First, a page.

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feet in width; that the easterly wall of the plaintiffs' house is about four feet from the cement pillars which form part of the westerly wall of the building of the defendant, the brick face of the wall being set back about eight inches from the face of the pillars; that the plaintiffs occupied the middle floor of their dwelling house; that their tenement had three bedrooms, all on the side next to the building of the defendant, which were occupied by the plaintiffs respectively; that the first and third floors were occupied by the plaintiffs' tenants. No claim is made by the plaintiffs that any damage was sustained after September 20, 1930, soon after which date the addition to the building was completed. The master further found that the defendant maintained windows about ten feet high and about six feet wide with steel casings within a few feet of the plaintiffs' bedrooms; that these windows, which swung on a pivot and were opened and closed by means of a chain, were often closed with "a loud, slamming noise" caused by the contact of the steel frame with the steel casement; that between July, 1929, and the summer of 1930, these windows were frequently slammed about one o'clock in the morning and the plaintiffs were awakened and their rest was seriously disturbed; that complaints were often made to the employees and officials of the defendant by the plaintiff Nugent, but the noise still continued; that these windows, when opened to a horizontal position, extended over the plaintiffs' land a distance of six to eight inches; that the slamming of these windows was not reasonably necessary, and that the noise so caused constituted a nuisance. It was found that the damage resulting to the plaintiffs amounted to $240.

The master further found that the defendant maintained a row of nitrogen lights in its building along the side opposite the plaintiffs' bedrooms; that these lights were turned on about midnight almost every night and disturbed the sleep of the plaintiffs. In his supplementary report the master found that the defendant did not equip its windows with shades or curtains for the purpose of preventing the lights from shining through the windows of its building. It was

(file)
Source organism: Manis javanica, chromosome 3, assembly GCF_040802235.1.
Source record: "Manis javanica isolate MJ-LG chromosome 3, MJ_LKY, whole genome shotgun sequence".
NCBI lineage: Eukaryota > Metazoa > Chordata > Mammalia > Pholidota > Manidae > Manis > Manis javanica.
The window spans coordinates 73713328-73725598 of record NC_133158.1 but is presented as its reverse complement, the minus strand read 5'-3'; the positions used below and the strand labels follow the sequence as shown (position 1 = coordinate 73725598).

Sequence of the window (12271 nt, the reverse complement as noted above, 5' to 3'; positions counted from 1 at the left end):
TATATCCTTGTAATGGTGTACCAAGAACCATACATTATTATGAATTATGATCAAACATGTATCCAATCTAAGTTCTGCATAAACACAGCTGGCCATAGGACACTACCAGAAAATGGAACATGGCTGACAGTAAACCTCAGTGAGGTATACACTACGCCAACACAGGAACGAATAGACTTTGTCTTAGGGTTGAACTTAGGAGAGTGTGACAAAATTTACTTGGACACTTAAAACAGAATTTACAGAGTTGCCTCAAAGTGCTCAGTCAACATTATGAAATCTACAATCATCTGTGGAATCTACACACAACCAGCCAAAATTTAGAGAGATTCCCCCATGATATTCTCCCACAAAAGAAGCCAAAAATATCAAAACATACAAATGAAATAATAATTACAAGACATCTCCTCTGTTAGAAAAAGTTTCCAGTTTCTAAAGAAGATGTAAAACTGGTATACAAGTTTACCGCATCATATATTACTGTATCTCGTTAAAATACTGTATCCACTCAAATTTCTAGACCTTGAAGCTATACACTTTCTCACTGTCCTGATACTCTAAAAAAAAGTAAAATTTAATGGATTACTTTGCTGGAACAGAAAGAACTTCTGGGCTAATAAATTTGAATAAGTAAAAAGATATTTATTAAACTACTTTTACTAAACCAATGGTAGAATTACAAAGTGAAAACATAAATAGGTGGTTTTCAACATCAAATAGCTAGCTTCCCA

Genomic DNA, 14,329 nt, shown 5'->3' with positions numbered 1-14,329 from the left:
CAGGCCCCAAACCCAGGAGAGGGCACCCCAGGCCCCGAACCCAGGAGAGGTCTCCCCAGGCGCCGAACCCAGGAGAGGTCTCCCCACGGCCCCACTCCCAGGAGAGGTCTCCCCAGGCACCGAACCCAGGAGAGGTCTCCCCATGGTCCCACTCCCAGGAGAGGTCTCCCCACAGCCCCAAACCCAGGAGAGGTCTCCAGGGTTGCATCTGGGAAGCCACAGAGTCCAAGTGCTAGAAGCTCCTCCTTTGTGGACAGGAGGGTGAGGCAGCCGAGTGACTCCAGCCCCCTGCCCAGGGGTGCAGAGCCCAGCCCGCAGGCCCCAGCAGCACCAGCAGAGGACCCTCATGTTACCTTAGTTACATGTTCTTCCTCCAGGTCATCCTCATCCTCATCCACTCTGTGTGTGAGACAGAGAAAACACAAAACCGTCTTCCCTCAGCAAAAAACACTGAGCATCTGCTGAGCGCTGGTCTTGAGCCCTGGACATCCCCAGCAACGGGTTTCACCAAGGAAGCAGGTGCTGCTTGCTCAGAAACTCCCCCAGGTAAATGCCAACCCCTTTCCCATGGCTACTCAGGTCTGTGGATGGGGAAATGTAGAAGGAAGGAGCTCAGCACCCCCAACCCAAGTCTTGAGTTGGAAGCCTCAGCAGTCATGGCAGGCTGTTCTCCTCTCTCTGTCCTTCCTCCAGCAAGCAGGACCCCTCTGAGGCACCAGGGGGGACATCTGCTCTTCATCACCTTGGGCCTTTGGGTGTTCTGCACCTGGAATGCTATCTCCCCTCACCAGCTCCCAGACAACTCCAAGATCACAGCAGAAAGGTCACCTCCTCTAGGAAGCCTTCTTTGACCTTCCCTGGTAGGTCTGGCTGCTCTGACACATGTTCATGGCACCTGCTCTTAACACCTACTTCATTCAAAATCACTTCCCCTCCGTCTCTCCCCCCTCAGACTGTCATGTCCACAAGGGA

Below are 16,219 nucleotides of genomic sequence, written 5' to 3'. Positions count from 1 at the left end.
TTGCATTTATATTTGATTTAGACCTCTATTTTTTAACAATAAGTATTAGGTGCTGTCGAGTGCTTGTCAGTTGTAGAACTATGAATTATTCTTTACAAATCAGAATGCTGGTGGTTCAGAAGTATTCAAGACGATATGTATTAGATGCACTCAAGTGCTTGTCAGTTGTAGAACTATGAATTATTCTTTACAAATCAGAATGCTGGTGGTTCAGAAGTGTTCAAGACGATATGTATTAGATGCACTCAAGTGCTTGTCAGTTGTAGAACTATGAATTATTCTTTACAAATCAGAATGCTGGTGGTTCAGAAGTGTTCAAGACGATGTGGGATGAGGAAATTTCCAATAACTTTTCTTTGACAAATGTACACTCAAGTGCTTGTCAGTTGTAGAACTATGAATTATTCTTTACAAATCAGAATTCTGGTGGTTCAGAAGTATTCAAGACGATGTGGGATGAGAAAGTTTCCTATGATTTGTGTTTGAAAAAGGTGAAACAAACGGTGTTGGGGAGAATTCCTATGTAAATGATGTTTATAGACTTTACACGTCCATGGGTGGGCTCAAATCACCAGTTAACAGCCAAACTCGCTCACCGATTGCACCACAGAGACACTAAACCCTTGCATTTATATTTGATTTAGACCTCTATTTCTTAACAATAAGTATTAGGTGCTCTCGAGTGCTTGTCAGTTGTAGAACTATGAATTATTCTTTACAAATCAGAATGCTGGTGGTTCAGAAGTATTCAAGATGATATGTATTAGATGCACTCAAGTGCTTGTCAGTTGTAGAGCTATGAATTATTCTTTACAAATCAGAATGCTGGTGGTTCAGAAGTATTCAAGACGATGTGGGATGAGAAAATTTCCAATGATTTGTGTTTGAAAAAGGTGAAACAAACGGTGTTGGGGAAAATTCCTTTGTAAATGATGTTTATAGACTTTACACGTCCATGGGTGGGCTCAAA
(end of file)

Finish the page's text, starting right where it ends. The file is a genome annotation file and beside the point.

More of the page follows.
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found that the lights constituted a nuisance and that the plaintiffs were entitled to damages in the sum of $60, to be equally divided between them.

It was also found that in the performance of the work by the Aberthaw Company it was necessary to construct certain cement pillars; that in doing this work wet cement was used which splattered over onto the dwelling house, trees and shrubbery of the plaintiffs; that the damage to the plaintiffs' dwelling resulting therefrom amounted to $200, and that the damage to the trees and shrubbery was $30.

It was found that the Aberthaw Company had men at work on the premises on many Sundays in the daytime and at night, on account of which numerous complaints were made by the plaintiffs to the employees and officials of that company; that on several occasions in the early morning hours before six o'clock unnecessary noises were caused by moving sections of metal forms, by dragging and dropping iron pipes on the cement floor, and by scraping tools on the cement; that these noises were not necessary in the performance of the work and constituted a nuisance resulting in damage to the plaintiffs in the sum of $350.

An interlocutory decree was entered confirming the master's report and supplemental report, and an order for decree and a final decree were entered; the defendants appealed.

The specific findings against each defendant that by their acts they created unnecessary noises which seriously disturbed the plaintiffs in the occupation of their premises, thereby creating a nuisance, entitled the plaintiffs to relief in equity. It cannot be doubted that the Melville Shoe Corporation, so far as the plaintiffs were concerned, had a right to add stories to its building, and the Aberthaw Company could perform the work under its contract. The property of the respective parties is located in a business and in a residential section of the city. It is plain that the defendants cannot in the performance of the work or in the use of the premises cause the plaintiffs to be disturbed by unreasonable and unnecessary noises or otherwise create a nuisance and thereby deprive the plaintiffs of the reasonable use of their

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property. Stevens v. Rockport Granite Co. 216 Mass. 486. Stodder v. Rosen Talking Machine Co. 241 Mass. 245, 250, 251. Cumberland Corp. v. Metropoulos, 241 Mass. 491. Marshall v. Holbrook, 276 Mass. 341. Shea v. National Ice Cream Co. Inc., ante, 206. The unreasonable use of the nitrogen lights by the Melville Shoe Corporation was also for the reasons above stated proper ground for equitable relief.

Interlocutory decree affirmed.

Order for decree and final decree affirmed with costs.